6. Don't shoot your shotgun like a rifle. If you're a whitetail hunter who also grouse hunts you're probably guilty of this one. You match the buck with the front sight with the rear sight and your eye. A lot of confidence comes from that approach, but shotgunning isn't an exact science. To bring down a grouse we just need our shot pattern in the grouse's general area. Concentration on the bird and not on the bead. There is no need to be precise with a shotgun.

7. Head lift. We all want to know if we hit the bird, and that's why shooters lift their heads. Lifting your head causes your cheek to come off of the stock, and when it does you'll typically shoot under the bird. If your cheek is off the stock then the odds are you're not swinging your muzzle, either. Keep your cheek on the stock and lift it after you're done shooting.

8. Rushing a shot. Rushed isn’t the same as quick. With a rushed shot, gun mounts are sloppy. Cheeks aren't on stocks, eyes aren't looking down ribs, and buttstocks don't land in the hollow of your shoulder and chest. Also, target acquisition is weak and unfocused. Lastly, front and rear hands aren't working smoothly and in synch, and that muzzle rock is a big reason hunters miss birds. Rushed shots usually don’t come with follow through, so find a speed that is quick but also allows for smooth mechanics.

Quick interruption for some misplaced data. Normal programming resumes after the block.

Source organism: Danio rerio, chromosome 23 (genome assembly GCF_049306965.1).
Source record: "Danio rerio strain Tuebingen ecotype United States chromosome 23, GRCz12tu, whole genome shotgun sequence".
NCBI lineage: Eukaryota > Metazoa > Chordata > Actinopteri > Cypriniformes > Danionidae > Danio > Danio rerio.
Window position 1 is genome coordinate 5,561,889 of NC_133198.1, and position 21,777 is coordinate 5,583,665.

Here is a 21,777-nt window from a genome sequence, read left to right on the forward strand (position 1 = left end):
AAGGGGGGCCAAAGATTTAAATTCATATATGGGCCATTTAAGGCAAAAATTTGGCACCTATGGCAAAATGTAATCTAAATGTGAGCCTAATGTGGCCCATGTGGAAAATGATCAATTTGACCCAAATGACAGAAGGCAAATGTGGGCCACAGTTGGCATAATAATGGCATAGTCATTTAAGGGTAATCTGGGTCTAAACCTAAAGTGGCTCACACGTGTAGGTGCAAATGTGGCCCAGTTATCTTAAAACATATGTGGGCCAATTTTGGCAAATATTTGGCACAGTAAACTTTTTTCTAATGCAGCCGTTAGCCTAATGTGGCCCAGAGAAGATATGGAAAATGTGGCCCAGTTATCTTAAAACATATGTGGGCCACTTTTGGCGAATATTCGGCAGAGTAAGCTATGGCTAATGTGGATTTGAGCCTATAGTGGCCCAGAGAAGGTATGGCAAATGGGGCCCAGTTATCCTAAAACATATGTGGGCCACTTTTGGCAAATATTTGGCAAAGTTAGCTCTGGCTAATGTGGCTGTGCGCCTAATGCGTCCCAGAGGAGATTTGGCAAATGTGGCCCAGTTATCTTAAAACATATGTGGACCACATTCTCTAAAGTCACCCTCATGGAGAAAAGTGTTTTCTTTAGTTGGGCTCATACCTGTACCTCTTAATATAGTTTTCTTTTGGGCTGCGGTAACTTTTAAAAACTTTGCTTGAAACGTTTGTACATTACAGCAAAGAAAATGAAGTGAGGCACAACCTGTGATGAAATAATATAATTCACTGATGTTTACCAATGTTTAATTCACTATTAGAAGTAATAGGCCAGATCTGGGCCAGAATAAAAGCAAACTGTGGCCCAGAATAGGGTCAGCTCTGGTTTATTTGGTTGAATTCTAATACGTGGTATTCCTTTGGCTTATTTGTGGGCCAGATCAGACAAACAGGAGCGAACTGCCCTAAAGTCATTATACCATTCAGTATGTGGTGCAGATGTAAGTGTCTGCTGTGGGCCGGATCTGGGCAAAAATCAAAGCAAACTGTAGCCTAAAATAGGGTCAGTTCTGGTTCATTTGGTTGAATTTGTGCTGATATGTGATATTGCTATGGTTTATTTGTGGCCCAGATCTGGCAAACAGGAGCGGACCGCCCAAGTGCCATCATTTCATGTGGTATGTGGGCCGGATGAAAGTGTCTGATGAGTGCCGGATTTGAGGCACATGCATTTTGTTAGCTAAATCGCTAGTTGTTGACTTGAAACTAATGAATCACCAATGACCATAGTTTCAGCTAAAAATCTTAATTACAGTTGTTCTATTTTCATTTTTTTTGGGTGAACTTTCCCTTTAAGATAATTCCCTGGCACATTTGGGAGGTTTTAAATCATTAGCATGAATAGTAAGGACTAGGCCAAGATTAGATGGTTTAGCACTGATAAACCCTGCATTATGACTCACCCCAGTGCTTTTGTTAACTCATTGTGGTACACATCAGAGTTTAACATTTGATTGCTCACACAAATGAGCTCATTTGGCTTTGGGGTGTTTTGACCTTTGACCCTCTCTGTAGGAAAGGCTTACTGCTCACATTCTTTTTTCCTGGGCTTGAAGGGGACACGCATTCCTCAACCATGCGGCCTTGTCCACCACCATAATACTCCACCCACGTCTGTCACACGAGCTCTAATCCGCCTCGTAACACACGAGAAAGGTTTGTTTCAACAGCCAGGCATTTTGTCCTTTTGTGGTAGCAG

9. Poor gun mount. Poor gun mounts often relates to gear. Bunched layers mean hunters wrestle to get a good mount just as they do when cotton jackets grab rubber recoil pads. That herky-jerky mount causes missed birds. If you've got a rubber recoil pad cover it with smooth, electrician's tape (which you can remove at the end of the season). And wear a shooting shirt and a strap vest. Vests offer more movement than jackets, and you can layer in a fleece vest when it gets cold. A smoother, quicker swing kills more birds.